I will be short here because I’ve covered this topic in an other post; an MFA solution is a service, therefore its security and its availability matter. From both perspectives, MFA is a single point of failure in your architecture. Also, different MFA solutions protect against different risks. For this, I forward you to this article. Prior to making a choice, you need to know which risks you want to cover.
This criteria is never highlighted enough, because MFA vendors don’t want to scare you with how painful operating MFA in your organization will be. Well, the more the MFA solutions comes with automation and self-service options, the better your life as an administrator of this solution will be. Again, a short article about this topic.
This is an obvious criteria: the MFA solution should support or integrate with the applications that you want to protect. The questions to ask are different for onprem or cloud applications. Going forward, this is mostly about checking the protocol boxes (radius, SAML 2.0, OIDC) or the 3rd-party vendor boxes (VPN vendors, SSO/federation vendors, virtualization vendors, etc.).
Through acquisition or in-house developments, many IAM vendors are now offering MFA capabilities (Microsoft, Ping, Okta, Core among others). It’s therefore easy and tempting to have a one-stop-shop approach and get MFA bundled with IAM. It usually even makes sense financially. On the flip side, you would be in a vendor lock, should you decide to use applications outside the ecosystem of the IAM vendor. Also, from a product, innovation and security perspective, best-of-breed approaches could be much more advantageous. Remember that interfaces and protocols between IAM and MFA follow standards, so there’s actually no interoperability risk in taking a best-of-breed approach here, unless the IAM vendor intentionally limits the openness of its product – in which case you should question whether choosing this IAM vendor is a good idea in the long run.
Another question related to vendor strategy is whether you should only consider analysts-sponsored vendors. There are 2 situations here: either MFA is not an important topic at all for your organization, and you probably don’t need an analyst opinion. Or it is an important topic, and you should probably make your own opinion. Of course, listen to what your peers have to say about this or that vendor, and challenge their credentials.
Is compliance a selection criteria? Most regulations and supporting standards – HIPAA, PCI DSS, GDPR, PSD2, NIST, eIDAS, etc. – apply to organizations having to implement and enforce MFA rather than to MFA providers or solutions. Most regulations don’t actually mandate anything about the MFA solution itself. There are some exceptions, such as PSD2, eIDAS, or NIST. So, depending on your industry and what compliance obligations you have, and even if you must implement MFA, you might or might not have requirements extending to the MFA solution itself.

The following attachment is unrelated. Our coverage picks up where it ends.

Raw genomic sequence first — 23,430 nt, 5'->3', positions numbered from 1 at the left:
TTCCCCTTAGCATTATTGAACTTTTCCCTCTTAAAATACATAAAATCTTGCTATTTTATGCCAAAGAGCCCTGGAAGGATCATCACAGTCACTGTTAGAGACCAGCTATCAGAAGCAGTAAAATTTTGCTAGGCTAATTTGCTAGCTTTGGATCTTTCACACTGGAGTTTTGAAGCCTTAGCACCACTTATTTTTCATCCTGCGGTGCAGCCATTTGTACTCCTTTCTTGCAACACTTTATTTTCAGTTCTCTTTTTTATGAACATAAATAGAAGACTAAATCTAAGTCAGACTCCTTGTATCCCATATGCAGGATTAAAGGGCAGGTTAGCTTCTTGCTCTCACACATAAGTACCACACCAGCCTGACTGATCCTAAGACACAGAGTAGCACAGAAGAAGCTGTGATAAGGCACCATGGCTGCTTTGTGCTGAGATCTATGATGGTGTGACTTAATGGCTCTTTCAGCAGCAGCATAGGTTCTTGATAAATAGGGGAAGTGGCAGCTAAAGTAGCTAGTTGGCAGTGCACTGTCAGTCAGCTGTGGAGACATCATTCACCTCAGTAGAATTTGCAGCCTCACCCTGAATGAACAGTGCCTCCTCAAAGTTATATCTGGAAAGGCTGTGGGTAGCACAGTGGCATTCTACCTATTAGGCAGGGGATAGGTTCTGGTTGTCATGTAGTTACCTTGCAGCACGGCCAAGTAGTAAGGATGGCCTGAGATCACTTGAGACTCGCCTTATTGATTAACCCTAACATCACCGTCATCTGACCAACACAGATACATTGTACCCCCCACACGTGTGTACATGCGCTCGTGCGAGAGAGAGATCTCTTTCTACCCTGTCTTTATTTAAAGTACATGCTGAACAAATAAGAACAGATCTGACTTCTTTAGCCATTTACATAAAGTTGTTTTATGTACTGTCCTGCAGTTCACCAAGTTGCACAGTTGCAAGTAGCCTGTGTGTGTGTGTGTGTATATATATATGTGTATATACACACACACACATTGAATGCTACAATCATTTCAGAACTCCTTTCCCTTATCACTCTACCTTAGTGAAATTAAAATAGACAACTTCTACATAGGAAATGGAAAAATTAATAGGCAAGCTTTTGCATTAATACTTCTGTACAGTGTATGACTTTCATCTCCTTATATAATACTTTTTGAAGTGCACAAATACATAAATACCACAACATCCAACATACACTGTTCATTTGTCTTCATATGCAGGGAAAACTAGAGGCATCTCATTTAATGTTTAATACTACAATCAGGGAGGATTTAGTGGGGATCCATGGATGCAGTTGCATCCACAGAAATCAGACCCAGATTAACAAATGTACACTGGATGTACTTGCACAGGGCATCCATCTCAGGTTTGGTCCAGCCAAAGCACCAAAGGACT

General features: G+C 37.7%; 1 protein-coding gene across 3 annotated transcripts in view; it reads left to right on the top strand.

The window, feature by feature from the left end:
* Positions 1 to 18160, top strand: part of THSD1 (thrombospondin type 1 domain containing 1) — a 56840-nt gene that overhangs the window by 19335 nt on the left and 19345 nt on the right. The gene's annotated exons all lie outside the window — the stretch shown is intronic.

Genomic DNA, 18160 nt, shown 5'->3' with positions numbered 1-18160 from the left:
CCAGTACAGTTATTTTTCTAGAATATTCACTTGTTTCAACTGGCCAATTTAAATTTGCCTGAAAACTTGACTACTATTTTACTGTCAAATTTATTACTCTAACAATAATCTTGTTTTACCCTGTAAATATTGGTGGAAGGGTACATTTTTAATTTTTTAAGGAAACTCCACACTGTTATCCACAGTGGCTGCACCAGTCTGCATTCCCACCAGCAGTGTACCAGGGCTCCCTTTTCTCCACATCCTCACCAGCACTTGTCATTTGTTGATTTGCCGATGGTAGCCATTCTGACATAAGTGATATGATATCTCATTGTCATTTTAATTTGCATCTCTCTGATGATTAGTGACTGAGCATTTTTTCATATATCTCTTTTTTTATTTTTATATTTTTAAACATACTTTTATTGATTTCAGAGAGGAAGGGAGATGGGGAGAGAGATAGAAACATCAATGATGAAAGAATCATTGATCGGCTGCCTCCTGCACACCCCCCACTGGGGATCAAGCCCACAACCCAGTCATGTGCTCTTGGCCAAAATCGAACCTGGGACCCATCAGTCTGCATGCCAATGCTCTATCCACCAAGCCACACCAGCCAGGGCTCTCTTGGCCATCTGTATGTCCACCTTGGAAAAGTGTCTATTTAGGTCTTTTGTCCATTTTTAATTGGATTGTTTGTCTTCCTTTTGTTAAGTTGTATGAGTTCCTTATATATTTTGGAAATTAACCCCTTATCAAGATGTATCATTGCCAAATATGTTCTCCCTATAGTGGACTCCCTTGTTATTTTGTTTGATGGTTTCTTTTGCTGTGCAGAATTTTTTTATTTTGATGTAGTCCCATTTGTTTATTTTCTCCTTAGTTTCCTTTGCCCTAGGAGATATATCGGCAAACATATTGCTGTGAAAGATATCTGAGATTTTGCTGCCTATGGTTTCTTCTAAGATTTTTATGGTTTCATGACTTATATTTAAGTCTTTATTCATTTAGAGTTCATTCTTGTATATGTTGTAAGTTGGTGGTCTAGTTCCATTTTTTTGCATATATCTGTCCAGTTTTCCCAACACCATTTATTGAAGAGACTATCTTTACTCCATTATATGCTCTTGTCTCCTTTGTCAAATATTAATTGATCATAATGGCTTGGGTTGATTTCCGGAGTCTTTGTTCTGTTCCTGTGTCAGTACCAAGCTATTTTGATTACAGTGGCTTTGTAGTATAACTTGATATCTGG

Are standards important?
- Yes, definitely for identity protocols that applications use to “talk” to authentication solutions. Most of these standards – such as SAML, OIDC – are community-driven.
- Yes, obviously for cryptographic standards. Run away from a vendor who would have built its solution on a proprietary implementation of cryptographic primitives. The problem is that it’s difficult to know how good or bad an implementation is. For this you need an independent security audit, or to rely on audits performed when vendors have their products pass a security certification such as FIPS, Common Criteria, etc. However, few MFA vendors have such certifications.
- Not really for authentication standards that authentication devices and validation servers use to “talk”. Most if not all such standards are vendor-driven. They can’t do any harm, but ask yourself what benefits you get from them.
A vendor-neutral conclusion would be: know your organization’s goals, do your research, and make your opinion.
A vendor-biased conclusion would be: include inWebo MFA in your research. We’re a focused yet successful vendor and a profitable company investing most of its revenues in innovating for its customers.